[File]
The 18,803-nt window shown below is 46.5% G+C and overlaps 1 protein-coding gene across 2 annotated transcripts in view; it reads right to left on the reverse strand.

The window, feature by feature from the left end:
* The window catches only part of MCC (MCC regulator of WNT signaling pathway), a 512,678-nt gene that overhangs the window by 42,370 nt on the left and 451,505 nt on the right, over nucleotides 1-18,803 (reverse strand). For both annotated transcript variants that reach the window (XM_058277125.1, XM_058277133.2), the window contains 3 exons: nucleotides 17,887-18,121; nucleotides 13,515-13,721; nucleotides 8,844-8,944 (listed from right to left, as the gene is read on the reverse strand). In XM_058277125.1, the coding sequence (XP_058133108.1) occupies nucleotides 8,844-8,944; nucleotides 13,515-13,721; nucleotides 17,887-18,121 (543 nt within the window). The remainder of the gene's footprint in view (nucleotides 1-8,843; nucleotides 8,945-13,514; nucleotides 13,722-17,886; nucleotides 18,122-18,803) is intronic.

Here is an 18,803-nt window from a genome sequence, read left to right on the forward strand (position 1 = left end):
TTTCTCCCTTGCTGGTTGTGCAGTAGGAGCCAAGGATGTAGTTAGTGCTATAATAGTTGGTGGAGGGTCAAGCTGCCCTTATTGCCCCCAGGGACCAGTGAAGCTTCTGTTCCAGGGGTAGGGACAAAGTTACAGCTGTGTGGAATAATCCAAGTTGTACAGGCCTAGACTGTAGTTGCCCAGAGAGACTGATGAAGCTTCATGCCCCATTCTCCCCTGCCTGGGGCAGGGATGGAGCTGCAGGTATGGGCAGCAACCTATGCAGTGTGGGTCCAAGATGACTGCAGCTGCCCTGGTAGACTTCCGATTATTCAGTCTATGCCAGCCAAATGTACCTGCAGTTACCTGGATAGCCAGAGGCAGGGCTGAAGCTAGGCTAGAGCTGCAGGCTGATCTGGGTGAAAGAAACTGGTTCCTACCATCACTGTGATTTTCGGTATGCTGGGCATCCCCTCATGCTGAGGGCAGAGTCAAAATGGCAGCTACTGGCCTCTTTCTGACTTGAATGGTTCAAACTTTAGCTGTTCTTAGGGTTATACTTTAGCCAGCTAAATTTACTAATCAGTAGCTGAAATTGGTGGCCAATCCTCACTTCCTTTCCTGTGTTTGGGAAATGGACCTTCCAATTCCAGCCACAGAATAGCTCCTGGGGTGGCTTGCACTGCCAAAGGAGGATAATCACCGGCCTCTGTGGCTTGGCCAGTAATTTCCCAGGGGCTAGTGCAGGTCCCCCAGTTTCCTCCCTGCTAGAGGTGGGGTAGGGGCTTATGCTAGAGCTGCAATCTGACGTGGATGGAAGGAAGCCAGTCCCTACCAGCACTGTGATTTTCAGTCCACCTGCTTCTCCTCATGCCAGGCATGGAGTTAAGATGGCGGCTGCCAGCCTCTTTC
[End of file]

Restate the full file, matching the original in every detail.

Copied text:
The 18,803-nt window shown below is 46.5% G+C and overlaps 1 protein-coding gene across 2 annotated transcripts in view; it reads right to left on the reverse strand.

The window, feature by feature from the left end:
* The window catches only part of MCC (MCC regulator of WNT signaling pathway), a 512,678-nt gene that overhangs the window by 42,370 nt on the left and 451,505 nt on the right, over nucleotides 1-18,803 (reverse strand). For both annotated transcript variants that reach the window (XM_058277125.1, XM_058277133.2), the window contains 3 exons: nucleotides 17,887-18,121; nucleotides 13,515-13,721; nucleotides 8,844-8,944 (listed from right to left, as the gene is read on the reverse strand). In XM_058277125.1, the coding sequence (XP_058133108.1) occupies nucleotides 8,844-8,944; nucleotides 13,515-13,721; nucleotides 17,887-18,121 (543 nt within the window). The remainder of the gene's footprint in view (nucleotides 1-8,843; nucleotides 8,945-13,514; nucleotides 13,722-17,886; nucleotides 18,122-18,803) is intronic.

Here is an 18,803-nt window from a genome sequence, read left to right on the forward strand (position 1 = left end):
TTTCTCCCTTGCTGGTTGTGCAGTAGGAGCCAAGGATGTAGTTAGTGCTATAATAGTTGGTGGAGGGTCAAGCTGCCCTTATTGCCCCCAGGGACCAGTGAAGCTTCTGTTCCAGGGGTAGGGACAAAGTTACAGCTGTGTGGAATAATCCAAGTTGTACAGGCCTAGACTGTAGTTGCCCAGAGAGACTGATGAAGCTTCATGCCCCATTCTCCCCTGCCTGGGGCAGGGATGGAGCTGCAGGTATGGGCAGCAACCTATGCAGTGTGGGTCCAAGATGACTGCAGCTGCCCTGGTAGACTTCCGATTATTCAGTCTATGCCAGCCAAATGTACCTGCAGTTACCTGGATAGCCAGAGGCAGGGCTGAAGCTAGGCTAGAGCTGCAGGCTGATCTGGGTGAAAGAAACTGGTTCCTACCATCACTGTGATTTTCGGTATGCTGGGCATCCCCTCATGCTGAGGGCAGAGTCAAAATGGCAGCTACTGGCCTCTTTCTGACTTGAATGGTTCAAACTTTAGCTGTTCTTAGGGTTATACTTTAGCCAGCTAAATTTACTAATCAGTAGCTGAAATTGGTGGCCAATCCTCACTTCCTTTCCTGTGTTTGGGAAATGGACCTTCCAATTCCAGCCACAGAATAGCTCCTGGGGTGGCTTGCACTGCCAAAGGAGGATAATCACCGGCCTCTGTGGCTTGGCCAGTAATTTCCCAGGGGCTAGTGCAGGTCCCCCAGTTTCCTCCCTGCTAGAGGTGGGGTAGGGGCTTATGCTAGAGCTGCAATCTGACGTGGATGGAAGGAAGCCAGTCCCTACCAGCACTGTGATTTTCAGTCCACCTGCTTCTCCTCATGCCAGGCATGGAGTTAAGATGGCGGCTGCCAGCCTCTTTC